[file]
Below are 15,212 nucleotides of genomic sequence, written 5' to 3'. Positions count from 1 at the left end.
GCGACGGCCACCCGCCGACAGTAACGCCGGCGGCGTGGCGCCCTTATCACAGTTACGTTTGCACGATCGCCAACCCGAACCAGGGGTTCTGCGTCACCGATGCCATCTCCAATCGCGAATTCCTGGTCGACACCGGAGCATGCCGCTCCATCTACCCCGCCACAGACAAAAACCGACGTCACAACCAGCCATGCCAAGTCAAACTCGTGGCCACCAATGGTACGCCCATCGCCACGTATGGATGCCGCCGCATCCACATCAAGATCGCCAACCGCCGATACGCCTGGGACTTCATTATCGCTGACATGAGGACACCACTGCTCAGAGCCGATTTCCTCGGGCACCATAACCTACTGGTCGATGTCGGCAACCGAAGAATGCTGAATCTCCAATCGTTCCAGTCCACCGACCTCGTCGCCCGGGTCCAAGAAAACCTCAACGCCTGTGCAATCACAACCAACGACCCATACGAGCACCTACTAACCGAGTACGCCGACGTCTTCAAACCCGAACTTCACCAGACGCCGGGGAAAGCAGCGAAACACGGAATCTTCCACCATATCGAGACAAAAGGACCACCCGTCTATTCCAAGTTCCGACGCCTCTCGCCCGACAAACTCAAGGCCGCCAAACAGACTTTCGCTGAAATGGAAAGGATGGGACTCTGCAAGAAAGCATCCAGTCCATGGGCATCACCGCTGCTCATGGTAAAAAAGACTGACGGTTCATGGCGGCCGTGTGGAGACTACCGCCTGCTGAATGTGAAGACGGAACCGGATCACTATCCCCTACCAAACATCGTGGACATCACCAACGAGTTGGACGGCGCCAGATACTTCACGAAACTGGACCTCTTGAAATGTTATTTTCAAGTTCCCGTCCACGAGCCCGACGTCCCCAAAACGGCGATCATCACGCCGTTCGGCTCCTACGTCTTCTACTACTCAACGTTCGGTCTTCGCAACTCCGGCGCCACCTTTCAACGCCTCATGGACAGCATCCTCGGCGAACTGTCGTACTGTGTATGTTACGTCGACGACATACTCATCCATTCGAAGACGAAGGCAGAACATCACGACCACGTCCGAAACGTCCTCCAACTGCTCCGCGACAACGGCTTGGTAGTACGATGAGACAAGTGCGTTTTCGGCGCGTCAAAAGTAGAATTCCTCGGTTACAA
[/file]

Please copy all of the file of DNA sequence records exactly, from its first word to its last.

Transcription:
Below are 15,212 nucleotides of genomic sequence, written 5' to 3'. Positions count from 1 at the left end.
GCGACGGCCACCCGCCGACAGTAACGCCGGCGGCGTGGCGCCCTTATCACAGTTACGTTTGCACGATCGCCAACCCGAACCAGGGGTTCTGCGTCACCGATGCCATCTCCAATCGCGAATTCCTGGTCGACACCGGAGCATGCCGCTCCATCTACCCCGCCACAGACAAAAACCGACGTCACAACCAGCCATGCCAAGTCAAACTCGTGGCCACCAATGGTACGCCCATCGCCACGTATGGATGCCGCCGCATCCACATCAAGATCGCCAACCGCCGATACGCCTGGGACTTCATTATCGCTGACATGAGGACACCACTGCTCAGAGCCGATTTCCTCGGGCACCATAACCTACTGGTCGATGTCGGCAACCGAAGAATGCTGAATCTCCAATCGTTCCAGTCCACCGACCTCGTCGCCCGGGTCCAAGAAAACCTCAACGCCTGTGCAATCACAACCAACGACCCATACGAGCACCTACTAACCGAGTACGCCGACGTCTTCAAACCCGAACTTCACCAGACGCCGGGGAAAGCAGCGAAACACGGAATCTTCCACCATATCGAGACAAAAGGACCACCCGTCTATTCCAAGTTCCGACGCCTCTCGCCCGACAAACTCAAGGCCGCCAAACAGACTTTCGCTGAAATGGAAAGGATGGGACTCTGCAAGAAAGCATCCAGTCCATGGGCATCACCGCTGCTCATGGTAAAAAAGACTGACGGTTCATGGCGGCCGTGTGGAGACTACCGCCTGCTGAATGTGAAGACGGAACCGGATCACTATCCCCTACCAAACATCGTGGACATCACCAACGAGTTGGACGGCGCCAGATACTTCACGAAACTGGACCTCTTGAAATGTTATTTTCAAGTTCCCGTCCACGAGCCCGACGTCCCCAAAACGGCGATCATCACGCCGTTCGGCTCCTACGTCTTCTACTACTCAACGTTCGGTCTTCGCAACTCCGGCGCCACCTTTCAACGCCTCATGGACAGCATCCTCGGCGAACTGTCGTACTGTGTATGTTACGTCGACGACATACTCATCCATTCGAAGACGAAGGCAGAACATCACGACCACGTCCGAAACGTCCTCCAACTGCTCCGCGACAACGGCTTGGTAGTACGATGAGACAAGTGCGTTTTCGGCGCGTCAAAAGTAGAATTCCTCGGTTACAA